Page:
I watched this TED Talk on a recent lunch break and it brought me face to face with some things I’ve been thinking about lately.
For most of my life, I had a unique disdain for girls and women who expressed doubt about their looks, especially their weight. “She only says that she’s fat because she wants everyone else to tell her she’s skinny,” was my typical put-down: I despised needy girls, insecure girls, who I assumed were only seeking others’ opinions to inflate their own egos.
I would never do that, of course. I was above caring. I was big into the body acceptance movement, although deep down I might have recognized this was mostly because I knew there was nothing about my body that might be considered unacceptable. If not convinced of my own beauty, I was at least very secure in my slenderness; I’d been told for years how thin I was, and I’d never had to do anything to earn what I recognized as praise. There were other things “wrong” with me, of course: I was too tall and gangly, my forehead was too big, my nose too sharp, my hair too unruly. But at least I had a flat stomach.
There were times, of course, when being thin was not particularly helpful—for instance, when I was desperate to develop double-D breasts (never happened), or when my parents briefly suspected me of having an eating disorder (I didn’t.) But the rest of the time, thin was great. I’d preen when mall saleswomen suggested a smaller size than I had pulled off the rack, or when friends’ mothers, watching me feast on chips and chocolate and pizza and ice cream without gaining a pound, sighed “I miss those days!” I’d been thin all my life, but even though I’d never experienced anything else, I was instinctively aware that being skinny was better than the alternative.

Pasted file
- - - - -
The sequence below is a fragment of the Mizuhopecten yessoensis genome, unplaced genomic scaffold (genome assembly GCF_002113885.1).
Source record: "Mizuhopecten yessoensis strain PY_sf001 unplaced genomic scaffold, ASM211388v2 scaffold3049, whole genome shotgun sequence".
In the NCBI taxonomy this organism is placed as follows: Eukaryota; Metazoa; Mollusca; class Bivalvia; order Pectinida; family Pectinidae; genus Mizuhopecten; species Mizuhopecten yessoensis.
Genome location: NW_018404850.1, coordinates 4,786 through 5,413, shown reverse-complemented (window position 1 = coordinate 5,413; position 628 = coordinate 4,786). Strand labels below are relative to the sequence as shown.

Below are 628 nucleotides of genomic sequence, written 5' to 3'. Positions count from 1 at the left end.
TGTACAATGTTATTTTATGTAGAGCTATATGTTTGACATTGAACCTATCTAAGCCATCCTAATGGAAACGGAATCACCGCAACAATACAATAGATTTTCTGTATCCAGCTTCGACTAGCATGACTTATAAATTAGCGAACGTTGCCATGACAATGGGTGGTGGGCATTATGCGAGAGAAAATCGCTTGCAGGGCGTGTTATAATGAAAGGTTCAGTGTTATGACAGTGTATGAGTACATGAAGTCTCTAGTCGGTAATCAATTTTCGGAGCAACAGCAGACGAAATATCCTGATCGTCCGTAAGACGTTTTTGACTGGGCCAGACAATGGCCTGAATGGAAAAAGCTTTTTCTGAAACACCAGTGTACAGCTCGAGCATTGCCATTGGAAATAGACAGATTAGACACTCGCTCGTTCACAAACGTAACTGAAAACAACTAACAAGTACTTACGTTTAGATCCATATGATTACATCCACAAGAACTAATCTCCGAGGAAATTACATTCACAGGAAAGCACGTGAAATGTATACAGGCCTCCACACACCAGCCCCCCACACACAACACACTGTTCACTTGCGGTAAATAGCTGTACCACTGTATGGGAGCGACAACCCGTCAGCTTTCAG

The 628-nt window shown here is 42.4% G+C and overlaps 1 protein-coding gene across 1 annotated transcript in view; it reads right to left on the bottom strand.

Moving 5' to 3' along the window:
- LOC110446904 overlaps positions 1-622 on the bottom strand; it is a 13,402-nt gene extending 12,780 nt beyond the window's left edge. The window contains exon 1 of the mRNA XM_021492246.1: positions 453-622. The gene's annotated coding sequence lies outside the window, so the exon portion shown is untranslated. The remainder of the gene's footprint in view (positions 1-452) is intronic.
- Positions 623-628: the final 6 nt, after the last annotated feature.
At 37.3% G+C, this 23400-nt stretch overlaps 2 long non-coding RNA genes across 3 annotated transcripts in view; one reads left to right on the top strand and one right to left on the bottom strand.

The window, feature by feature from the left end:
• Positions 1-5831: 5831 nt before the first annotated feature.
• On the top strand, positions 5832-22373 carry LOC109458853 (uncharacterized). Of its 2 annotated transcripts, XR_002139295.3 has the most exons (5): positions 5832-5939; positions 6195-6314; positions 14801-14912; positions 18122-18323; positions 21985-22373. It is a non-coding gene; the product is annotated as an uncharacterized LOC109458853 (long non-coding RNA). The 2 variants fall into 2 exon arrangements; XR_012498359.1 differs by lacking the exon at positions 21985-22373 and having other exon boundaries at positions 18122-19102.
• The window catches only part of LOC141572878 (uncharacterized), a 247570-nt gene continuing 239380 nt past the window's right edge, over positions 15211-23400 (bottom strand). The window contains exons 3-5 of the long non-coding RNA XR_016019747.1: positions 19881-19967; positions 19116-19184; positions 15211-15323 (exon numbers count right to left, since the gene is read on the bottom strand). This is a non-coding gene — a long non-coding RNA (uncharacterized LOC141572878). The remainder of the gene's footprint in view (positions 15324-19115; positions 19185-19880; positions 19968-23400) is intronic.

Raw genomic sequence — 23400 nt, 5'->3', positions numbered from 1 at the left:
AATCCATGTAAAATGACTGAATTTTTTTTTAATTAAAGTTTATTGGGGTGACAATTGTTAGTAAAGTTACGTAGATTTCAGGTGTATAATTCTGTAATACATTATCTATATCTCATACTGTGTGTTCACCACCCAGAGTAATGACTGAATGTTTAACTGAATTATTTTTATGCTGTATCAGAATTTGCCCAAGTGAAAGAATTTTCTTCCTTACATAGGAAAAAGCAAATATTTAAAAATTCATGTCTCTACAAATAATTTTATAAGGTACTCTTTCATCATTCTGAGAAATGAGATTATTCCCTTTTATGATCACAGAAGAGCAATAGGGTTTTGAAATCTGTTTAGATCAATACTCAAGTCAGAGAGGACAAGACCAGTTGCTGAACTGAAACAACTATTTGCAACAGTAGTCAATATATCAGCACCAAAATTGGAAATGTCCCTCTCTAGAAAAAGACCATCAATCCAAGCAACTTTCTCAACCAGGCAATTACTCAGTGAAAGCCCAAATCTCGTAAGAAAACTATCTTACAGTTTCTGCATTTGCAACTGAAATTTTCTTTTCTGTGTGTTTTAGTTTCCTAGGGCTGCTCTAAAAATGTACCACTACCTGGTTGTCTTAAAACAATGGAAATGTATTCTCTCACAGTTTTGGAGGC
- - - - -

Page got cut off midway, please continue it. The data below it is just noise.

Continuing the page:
I like to think that I was never hateful toward other bodies, but I know that I was not entirely free of judgment. Given my own miraculous powers of eating anything I wanted without consequences, it took me longer than it should have, especially as a self-avowed feminist, to recognize that other bodies worked differently. And even after I came to this realization, I didn’t stop taking my own slender form for granted. While my college friends eschewed the ice cream machine in the dining hall or turned down Halloween candy, I indulged myself. I drank sodas, ordered rich desserts, ate second and third helpings. I never denied myself, or gave a thought to the calories (and chemicals, and junk) that were going into my body.
Part of this, of course, was because my metabolism was fast and I ran every day, which made me almost constantly hungry; but it was also because I could. I was thin, and in my mind I always would be, and I never needed to extend compassion to girls who desired outside validation of their own prettiness or skinniness. I figured those girls were just shallow, or too dumb to see what was in front of them. I knew better than they did. I didn’t buy into the popular opinion of what was “beautiful” (and of course I would have insisted that this had nothing to do with the fact that my own body fit within those standards, and it’s always easier to reject a privilege when you’re one of the privileged).
Then I fell in love, and it ruined everything.